The Five Yamas of Yoga

In our last blog we touched on the topic of the philosophy of yoga. In this blog we want to go over the five yamas of yoga, the basic philosophy that we yogis try to live by.

What is a Yama?

A yama is the moral, ethical and societal guidelines for the practicing yogi. They simply act as guidelines for a how a practicing yogi might better relate to the world.

Ahimsa

Ahimsa, or non-harming, is the practice of being non-violent. This includes, injuring, harming and even killing. Ahimsa is the highest ranking yama. As you go deeper into ahimsa, you start to realize that other’s inner self is the same as your own and you don’t want to see harm come to any living thing. It is good to practice being kind and accepting and most importantly, forgiving, both yourself and others.

Satya

Satya, or truthfulness, means that you see and report things as they are instead of the way we want them to be. This means that you understand your fears, thoughts, speech and actions. We practice this by not lying, speaking with kindness and compassion.

Asteya

Asteya, or non-stealing, is the third yama and doesn’t only mean tangible objects. When we say stealing, we also mean intangibles like information and emotional favors. Yogis believe that stealing comes from a place of unhappiness, being incomplete or envy. We can curb that by practicing giving.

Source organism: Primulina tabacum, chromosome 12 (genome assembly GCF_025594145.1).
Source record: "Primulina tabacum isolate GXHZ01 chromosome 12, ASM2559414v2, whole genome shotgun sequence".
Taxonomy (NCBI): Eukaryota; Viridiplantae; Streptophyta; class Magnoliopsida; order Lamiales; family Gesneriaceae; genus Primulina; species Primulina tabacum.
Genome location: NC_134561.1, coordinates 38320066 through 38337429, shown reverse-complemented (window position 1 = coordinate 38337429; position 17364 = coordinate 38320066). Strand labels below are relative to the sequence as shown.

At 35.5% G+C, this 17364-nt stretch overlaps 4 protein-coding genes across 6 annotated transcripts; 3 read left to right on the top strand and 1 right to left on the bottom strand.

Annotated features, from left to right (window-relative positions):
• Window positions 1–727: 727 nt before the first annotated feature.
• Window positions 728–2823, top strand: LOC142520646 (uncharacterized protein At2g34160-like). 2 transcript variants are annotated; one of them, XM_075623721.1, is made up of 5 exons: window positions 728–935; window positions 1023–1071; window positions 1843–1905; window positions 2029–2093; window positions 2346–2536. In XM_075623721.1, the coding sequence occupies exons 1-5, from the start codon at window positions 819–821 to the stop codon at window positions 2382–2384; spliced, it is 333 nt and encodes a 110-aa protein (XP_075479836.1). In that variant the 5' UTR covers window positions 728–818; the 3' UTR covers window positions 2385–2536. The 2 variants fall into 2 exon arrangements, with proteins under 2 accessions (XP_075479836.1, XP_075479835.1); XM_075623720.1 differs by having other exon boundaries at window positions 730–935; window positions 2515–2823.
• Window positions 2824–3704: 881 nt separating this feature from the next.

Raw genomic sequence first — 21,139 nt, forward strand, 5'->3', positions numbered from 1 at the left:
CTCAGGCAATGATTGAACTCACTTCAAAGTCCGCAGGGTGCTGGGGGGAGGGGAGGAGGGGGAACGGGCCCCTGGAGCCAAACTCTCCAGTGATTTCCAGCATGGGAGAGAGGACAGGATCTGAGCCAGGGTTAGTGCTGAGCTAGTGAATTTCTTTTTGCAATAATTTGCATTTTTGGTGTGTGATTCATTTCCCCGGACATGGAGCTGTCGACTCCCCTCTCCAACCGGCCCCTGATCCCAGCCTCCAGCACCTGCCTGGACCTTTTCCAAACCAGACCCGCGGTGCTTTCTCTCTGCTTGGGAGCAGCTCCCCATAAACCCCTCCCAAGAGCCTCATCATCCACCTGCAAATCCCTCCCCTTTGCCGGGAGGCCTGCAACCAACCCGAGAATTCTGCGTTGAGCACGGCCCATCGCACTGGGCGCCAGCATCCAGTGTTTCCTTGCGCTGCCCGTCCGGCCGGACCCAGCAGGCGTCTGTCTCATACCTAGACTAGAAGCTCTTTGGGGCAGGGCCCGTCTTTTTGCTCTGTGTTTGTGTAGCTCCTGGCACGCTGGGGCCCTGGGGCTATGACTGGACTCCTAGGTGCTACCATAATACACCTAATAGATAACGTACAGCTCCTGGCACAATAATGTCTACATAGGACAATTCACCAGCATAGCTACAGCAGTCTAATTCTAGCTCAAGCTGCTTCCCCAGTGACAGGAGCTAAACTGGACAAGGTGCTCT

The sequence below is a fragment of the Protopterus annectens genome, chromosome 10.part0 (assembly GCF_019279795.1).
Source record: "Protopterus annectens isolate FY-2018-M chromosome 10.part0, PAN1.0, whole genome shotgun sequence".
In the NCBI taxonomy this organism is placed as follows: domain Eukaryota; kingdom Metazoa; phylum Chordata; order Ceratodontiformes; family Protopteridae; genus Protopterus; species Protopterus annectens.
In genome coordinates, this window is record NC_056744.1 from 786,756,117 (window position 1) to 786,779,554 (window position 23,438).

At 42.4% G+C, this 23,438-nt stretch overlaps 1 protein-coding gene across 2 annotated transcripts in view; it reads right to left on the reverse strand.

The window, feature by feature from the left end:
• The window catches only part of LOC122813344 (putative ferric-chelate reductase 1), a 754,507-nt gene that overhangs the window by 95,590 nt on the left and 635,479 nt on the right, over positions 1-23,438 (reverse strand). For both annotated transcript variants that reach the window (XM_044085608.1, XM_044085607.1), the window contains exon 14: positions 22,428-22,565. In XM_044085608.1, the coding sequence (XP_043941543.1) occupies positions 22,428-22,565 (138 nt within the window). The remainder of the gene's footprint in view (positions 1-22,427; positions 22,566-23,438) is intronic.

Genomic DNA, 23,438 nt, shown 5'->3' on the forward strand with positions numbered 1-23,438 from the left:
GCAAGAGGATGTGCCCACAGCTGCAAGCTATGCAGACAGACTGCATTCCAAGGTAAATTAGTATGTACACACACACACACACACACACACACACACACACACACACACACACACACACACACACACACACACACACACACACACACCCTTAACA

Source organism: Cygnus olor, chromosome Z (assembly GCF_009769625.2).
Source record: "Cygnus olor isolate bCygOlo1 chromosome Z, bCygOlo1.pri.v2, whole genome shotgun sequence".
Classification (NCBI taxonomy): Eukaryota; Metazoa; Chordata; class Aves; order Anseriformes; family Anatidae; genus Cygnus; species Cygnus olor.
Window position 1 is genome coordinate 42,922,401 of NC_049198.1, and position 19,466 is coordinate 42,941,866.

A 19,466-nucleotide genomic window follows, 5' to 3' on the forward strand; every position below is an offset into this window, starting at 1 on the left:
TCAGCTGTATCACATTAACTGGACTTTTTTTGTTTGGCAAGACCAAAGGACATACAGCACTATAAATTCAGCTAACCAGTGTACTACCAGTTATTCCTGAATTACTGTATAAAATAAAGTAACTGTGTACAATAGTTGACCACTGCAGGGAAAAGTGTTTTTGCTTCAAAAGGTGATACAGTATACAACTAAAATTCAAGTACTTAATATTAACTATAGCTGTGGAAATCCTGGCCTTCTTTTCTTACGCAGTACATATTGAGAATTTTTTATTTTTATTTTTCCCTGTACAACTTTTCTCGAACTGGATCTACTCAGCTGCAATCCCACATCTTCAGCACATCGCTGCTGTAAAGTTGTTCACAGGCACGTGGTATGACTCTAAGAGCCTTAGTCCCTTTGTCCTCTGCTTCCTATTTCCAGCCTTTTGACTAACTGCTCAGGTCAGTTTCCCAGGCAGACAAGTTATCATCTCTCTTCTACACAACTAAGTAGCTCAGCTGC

Brahmacharya

The fourth yama means to balance and supervise the senses. You want to be free from the dependencies and craving that life throws at you. By doing this you can gain inner joy. Choosing the right books and movies to see, having the right people in your life, and staying committed and faithful to one partner are all parts of brahmacharya.

Aparigraha

The final yama is the practice of non-possessiveness. If we are holding on to things, then we have the power to be possessed. We must learn to use things as they come to us and enjoy them without becoming dependent on them. Practice this yama by examining your tendencies toward possessiveness. Look at how you acquire things and how you treat them.
To be a true yogi, practicing the five yama is a great thing. It helps you reexamine your life and what is truly necessary to be happy. Whether you are a beginner or an expert, Blue Ridge Yoga will help you get there. 

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